Letaba 19-20th Feb

Letaba 19-20th Feb

Tuesday, 19th February

Every camp in Kruger has its own peculiar appeal. Satara’s is the big game feel of the savanna, Punda’s is the historic remoteness and the Luvuvhu whilst Shingwedzi’s are the magnificent river roads and the camp setting. But of all the camps in Kruger, none beats Letaba (River of Sand) for the beautiful grandeur of the camp itself. The great trees, the spacious lawns and wooded thickets, the copses of lala palms, the river frontage and of course the elephant museum make this camp stand out in my mind as the outstanding one of Kruger.

View in front of Letaba Restaurant

However, outside of the camp, the surrounding monotonous mopane detracts from the Letaba experience.

Out of all disasters there comes some good. Our smashed rear window has meant that we are camp bound so at sunrise I stroll about the camp with my camera. I just marvel at the beauty of it all and again I compliment Sanparks in presenting this place so tastefully. Everything is immaculate and the murmur of visitors sipping their coffee with shafts of sunlight playing through trees makes for a most pleasing spectacle. The lala palms here are much more extensive than Shingwedzi’s and I would have thought that the Collared Palm-Thrush, which is sometimes seen at Shingwedzi, would have preferred Letaba. This bird nests in the dead palm fronds that hang beneath the green canopy but no amount of calling brings any success. I am not quite that desperate though as I did photograph him at Kariba.

I visit the ellie museum which is so attractively laid out. I pay special attention to the older tuskers, the Magnificent Seven, which are displayed. Disappointingly, the one great tusker of recent times – Duke – who we saw on occasions, is not on display but according to the attendant, there was no more room to display him and his tusks now lie in a storeroom at Skukuza. 

Life sized Ellie statue outside the museum
The Display of the Great Tuskers of Kruger
These are the actual tusks

The weather throughout February has been cool without a single day of north winds. Today is like an April/May day and we happily spend our time in camp. Word comes through that the new back window has arrived in Phalaborwa so I will be going through first thing in the morning to have it fitted.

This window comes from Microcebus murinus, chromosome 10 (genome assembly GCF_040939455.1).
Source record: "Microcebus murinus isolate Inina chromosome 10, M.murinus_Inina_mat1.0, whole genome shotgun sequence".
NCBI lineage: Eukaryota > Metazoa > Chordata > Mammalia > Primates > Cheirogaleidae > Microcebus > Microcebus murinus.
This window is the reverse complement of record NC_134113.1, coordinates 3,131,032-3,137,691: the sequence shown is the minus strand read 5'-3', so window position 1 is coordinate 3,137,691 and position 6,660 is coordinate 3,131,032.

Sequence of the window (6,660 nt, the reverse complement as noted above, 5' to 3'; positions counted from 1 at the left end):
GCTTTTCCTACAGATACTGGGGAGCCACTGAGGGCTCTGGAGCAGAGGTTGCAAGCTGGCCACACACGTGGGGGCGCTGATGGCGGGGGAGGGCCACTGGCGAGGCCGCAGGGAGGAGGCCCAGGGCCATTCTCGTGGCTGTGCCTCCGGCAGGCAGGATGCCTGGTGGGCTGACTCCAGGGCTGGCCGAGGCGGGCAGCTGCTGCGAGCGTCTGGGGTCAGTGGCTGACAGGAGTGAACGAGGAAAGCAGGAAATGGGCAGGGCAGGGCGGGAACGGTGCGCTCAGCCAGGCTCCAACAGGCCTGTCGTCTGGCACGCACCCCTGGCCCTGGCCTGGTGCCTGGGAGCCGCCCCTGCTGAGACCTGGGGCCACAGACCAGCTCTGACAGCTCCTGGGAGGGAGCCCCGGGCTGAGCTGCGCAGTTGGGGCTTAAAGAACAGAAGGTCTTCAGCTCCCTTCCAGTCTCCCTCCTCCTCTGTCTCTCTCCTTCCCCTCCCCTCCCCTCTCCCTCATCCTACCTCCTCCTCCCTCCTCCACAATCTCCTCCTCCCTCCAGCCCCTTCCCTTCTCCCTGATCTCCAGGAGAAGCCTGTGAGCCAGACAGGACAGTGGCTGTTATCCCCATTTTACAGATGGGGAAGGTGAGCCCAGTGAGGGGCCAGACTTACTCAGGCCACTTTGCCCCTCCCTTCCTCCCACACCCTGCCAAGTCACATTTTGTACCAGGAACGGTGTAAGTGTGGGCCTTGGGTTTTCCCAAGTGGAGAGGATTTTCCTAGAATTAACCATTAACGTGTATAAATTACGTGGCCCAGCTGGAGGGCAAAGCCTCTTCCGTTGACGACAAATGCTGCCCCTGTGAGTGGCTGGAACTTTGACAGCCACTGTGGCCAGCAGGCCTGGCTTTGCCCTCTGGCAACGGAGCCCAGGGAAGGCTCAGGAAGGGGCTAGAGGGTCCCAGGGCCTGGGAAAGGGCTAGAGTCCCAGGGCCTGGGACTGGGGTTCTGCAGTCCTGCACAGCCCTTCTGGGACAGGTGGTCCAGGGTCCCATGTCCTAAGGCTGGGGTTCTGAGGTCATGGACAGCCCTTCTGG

Our caravan under shady trees

The birdlife in camp is prolific and we are entertained throughout the day.

Green Woodhoopoes

This evening the Scops and Pearl-spotted Owls are calling as a full moon rises over the river.

Wednesday, 20th February

I have an appointment with Glassfit in Phalaborwa at 7am so I leave Letaba at 5.30am. Again, a south wind is blowing and clouds are moving quickly across the sky.

Not far from camp, I come across this scene – an African Hawk-eagle with the setting full moon behind it. I have taken some photographic licence to get both moon and bird in focus and the lighting correct for both but that is as I saw it. Rather an unusual sight.

African Hawk-eagle

The people in Phalaborwa could not be more helpful and again I am aware of how, everywhere I go, I find so much goodwill amongst everyday folk in this country. I quickly drive off having a new rear window fitted, call at Toyota to have some new hornbill damaged wipers replaced and I re-enter the Park by 9am.

The large Sable Dam is only a couple of Km’s off the road, 5Km into the Park and I call in there. As expected, it is brim full of water – so much so that it is often backed into the mopanes with very little mud bank exposed. So very few birds about. Back in camp we do a spring clean of everything so we are next set to get down to the business of game and bird spotting early tomorrow.

Today marks a full month since we arrived in the park on 20th January and the time has raced by. Which is to be expected I suppose as we are loving every moment spent. We are never remotely bored and what has been a bonus is that the weather has been cool throughout our stay.

Braaing today in May-type weather

Kruger at this time of the year is filled with “swallows” escaping the northern winter. Eastern Europeans, Germans, French, Spaniards, many Brits, Americans, Aussies, Canadians – the place is full of them. And lovely people they invariably are.

This evening we go out and have coffee on the main Letaba bridge. With the water having subsided, the river is now much cleaner. After three disrupted but very enjoyable days, we get down to some serious work at 5.30am tomorrow.